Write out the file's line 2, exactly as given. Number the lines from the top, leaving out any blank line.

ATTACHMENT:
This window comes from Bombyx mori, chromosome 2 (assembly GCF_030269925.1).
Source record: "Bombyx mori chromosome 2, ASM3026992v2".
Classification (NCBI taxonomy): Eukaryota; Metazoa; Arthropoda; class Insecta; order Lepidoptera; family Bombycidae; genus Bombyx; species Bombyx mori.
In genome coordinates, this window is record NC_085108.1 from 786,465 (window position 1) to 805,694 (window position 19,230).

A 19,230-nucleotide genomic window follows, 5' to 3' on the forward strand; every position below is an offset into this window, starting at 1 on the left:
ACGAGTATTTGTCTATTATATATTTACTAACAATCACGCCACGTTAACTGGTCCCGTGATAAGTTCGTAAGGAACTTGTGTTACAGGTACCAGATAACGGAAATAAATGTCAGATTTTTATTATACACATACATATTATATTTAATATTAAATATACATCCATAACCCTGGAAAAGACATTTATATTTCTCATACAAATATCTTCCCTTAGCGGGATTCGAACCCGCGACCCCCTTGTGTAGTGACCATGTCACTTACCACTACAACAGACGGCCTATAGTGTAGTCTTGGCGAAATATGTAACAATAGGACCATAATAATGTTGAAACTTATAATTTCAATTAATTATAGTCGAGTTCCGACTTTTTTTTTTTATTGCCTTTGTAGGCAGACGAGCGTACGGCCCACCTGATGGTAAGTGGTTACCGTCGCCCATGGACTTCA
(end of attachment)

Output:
Source record: "Bombyx mori chromosome 2, ASM3026992v2".